For your reflection
…Have you heard the sort of rhetoric that treats First Nations people as lesser humans? As more like children? Or animals? What is a Christian response to the claim one group of humans is lesser than another? Why is it such a persistent idea? Where do you have a tendency (if at all) to draw lines putting some humans outside your sphere of moral concern?
Despair and Hope
The twelve tribes of Israel are descendants of the patriarch Jacob, born from different mothers: from Leah – Reuben, Simeon, Levi, Judah, Issachar, and Zebulun; from Rachel – Joseph (later split into the “half-tribes” of Ephraim and Manasseh) and Benjamin; from Bilhah, Rachel’s maid – Dan and Naphtali; and from Zilpah, Leah’s maid: Gad and Asher. The baffling allocation of tribes to pronounce blessings or curses from holy mountains when they entered the land of promise is given in Deuteronomy 27. Zebulun and Naphtali, mentioned in today’s reading from the Prophet Isaiah, were allocated to the cursing group on Mount Ebal (now thought not to be “as holy” as the site of blessing, Mount Gerizim).
In Isaiah 8, the prophet warns of impending judgment by God because they turned their backs God’s provision. There was dismay because the people found themselves without God’s light. Zebulun and Napthali are singled out for their previous suffering, and are upheld as beneficiaries of hope … and then we have the text frequently associated with Christmas: “The people who walked in darkness have seen a great light” (Isaiah 9:2). Now the lands of Zebulun and Napthali were essentially the Galilee, were Jesus’ exercised most of his ministry. The people there who despaired to the point of death were also the first to see the hope in Christ.
The light of Christ revealed to all people, which we celebrate through the Epiphany season, does not just happen or switch on. It is through God’s agency – “making glorious” (Isaiah 9:1). So it is for us. The light of hope does not simply happen. It comes through Christ working in us. What is it about Jesus which gives you the light of hope in times of despair? If you struggle to find that light of hope at times, what do you need to ask God-in-Christ to do for you to shed some of that light your way?
The Doctrine of Discovery
from A Voice in the Wilderness, available at abmission.org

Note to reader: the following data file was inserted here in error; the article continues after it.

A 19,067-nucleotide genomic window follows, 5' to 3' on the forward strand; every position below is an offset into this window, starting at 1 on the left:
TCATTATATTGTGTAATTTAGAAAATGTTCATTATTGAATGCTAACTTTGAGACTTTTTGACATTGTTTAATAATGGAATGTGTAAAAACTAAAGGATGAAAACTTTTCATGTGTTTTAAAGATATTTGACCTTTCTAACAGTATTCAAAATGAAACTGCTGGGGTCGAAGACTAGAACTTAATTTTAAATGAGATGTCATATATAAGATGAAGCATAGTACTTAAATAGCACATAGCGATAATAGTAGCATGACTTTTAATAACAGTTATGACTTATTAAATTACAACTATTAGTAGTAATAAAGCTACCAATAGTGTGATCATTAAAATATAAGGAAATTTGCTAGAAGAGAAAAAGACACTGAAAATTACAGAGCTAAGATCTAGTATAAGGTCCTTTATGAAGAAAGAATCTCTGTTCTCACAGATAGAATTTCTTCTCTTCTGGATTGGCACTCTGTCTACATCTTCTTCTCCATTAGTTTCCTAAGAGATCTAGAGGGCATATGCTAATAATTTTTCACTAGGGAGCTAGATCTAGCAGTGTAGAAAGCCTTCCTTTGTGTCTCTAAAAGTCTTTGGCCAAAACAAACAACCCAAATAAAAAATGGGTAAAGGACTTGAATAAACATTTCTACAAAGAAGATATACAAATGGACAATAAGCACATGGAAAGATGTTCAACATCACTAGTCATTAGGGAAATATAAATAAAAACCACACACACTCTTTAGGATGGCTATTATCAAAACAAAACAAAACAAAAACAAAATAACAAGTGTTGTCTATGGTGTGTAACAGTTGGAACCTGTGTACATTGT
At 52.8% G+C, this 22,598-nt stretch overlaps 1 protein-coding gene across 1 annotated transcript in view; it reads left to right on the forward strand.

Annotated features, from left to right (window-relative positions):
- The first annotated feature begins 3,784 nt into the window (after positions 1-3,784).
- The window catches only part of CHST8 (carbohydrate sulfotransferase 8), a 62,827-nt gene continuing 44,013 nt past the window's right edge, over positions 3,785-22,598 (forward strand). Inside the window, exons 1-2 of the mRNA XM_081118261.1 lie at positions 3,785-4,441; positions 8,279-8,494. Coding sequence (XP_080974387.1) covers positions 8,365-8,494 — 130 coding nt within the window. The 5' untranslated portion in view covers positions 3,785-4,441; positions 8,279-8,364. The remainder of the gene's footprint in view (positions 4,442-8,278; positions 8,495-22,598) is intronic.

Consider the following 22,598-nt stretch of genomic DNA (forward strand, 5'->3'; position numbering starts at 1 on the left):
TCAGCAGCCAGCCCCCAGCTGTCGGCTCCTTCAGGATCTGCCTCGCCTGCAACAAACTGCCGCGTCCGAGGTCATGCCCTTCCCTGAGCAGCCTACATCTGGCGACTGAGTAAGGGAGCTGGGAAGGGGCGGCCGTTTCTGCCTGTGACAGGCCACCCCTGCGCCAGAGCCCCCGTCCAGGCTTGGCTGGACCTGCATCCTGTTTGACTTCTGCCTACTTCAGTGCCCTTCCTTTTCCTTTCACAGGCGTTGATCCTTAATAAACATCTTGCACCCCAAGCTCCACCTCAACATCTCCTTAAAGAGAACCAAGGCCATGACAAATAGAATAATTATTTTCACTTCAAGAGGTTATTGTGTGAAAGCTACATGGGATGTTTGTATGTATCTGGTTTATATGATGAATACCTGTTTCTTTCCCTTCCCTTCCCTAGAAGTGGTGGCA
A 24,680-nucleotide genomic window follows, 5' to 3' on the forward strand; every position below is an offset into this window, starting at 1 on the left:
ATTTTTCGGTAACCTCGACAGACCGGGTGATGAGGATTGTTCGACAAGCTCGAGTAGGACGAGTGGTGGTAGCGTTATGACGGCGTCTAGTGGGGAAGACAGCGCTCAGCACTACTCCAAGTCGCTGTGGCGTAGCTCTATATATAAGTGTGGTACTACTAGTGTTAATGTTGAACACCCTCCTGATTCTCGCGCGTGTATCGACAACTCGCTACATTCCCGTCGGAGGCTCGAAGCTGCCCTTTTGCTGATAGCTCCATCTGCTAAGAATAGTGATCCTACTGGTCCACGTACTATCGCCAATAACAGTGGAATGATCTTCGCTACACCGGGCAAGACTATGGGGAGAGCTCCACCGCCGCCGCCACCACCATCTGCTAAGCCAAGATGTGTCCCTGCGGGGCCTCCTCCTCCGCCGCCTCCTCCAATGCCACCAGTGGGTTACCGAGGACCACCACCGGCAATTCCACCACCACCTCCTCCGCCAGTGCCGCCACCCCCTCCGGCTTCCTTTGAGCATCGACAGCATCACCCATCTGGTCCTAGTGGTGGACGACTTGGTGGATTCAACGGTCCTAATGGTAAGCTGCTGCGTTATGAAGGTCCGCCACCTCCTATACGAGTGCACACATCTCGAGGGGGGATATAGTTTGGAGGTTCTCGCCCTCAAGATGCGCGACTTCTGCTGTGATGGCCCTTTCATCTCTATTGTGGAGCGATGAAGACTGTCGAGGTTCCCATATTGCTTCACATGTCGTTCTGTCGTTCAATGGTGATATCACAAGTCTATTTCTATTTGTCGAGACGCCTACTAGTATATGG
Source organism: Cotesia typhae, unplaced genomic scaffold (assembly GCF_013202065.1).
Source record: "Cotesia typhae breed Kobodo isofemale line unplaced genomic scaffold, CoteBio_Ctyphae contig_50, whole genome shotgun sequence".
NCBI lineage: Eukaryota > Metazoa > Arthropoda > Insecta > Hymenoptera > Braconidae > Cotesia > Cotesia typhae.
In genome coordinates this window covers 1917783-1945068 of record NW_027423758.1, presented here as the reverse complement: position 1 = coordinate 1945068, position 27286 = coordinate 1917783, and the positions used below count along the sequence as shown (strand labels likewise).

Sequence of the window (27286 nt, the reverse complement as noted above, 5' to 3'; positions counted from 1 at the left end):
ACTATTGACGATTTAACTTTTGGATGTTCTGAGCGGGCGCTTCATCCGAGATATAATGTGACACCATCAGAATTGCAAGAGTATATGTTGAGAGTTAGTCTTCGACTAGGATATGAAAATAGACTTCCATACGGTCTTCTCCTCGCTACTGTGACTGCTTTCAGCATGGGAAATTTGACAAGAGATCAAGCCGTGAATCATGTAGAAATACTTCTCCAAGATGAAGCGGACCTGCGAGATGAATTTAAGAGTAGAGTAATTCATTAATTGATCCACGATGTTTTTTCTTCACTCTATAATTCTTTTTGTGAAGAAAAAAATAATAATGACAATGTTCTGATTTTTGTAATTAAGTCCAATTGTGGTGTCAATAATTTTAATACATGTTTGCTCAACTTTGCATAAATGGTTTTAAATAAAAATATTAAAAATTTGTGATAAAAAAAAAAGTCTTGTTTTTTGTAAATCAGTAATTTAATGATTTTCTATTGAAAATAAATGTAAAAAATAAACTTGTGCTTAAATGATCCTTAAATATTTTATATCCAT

On 27 May 1967, Australians voted to remove part of the Australian Constitution that treated Indigenous Australians as inferior to non-Indigenous Australians:
“In reckoning the numbers of the people of the Commonwealth, or of a State or other part of the Commonwealth, aboriginal natives should not be counted” (Section 127 of the Australian Constitution – removed by the 1967 Referendum.)
“In 1967 we were counted, in 2017 we seek to be heard.” (Statement from the Heart.)
“I guess our country owes its existence to a form of foreign investment by the British government in the then unsettled or, scarcely settled, great southern land.” (Prime Minister Tony Abbott, Keynote Address to the Australia-Melbourne Institute Conference, 2014.)
In July 2014, a statue of John McDouall Stuart appeared in an Alice Springs park where many First Nations people hang out. He is very bronze and very tall and is carrying a huge rifle. The statue was gifted to the Town Council by local Freemasons. (John Stuart was a Freemason.) It had not gone through Council processes for approving public monuments. However, after a public fight, it ended up displayed anyway. The statue’s inscription reads in part: “John McDouall Stuart and his companions were the first Europeans to pass through this region, going on to discover the centre of Australia in April 1860.”
There were, of course, people already living in the centre of Australia in April 1860. They had been living in the centre of Australia for a long, long time. Chances are their descendants wander past the statue most days. So, what is meant by ‘discover’ here?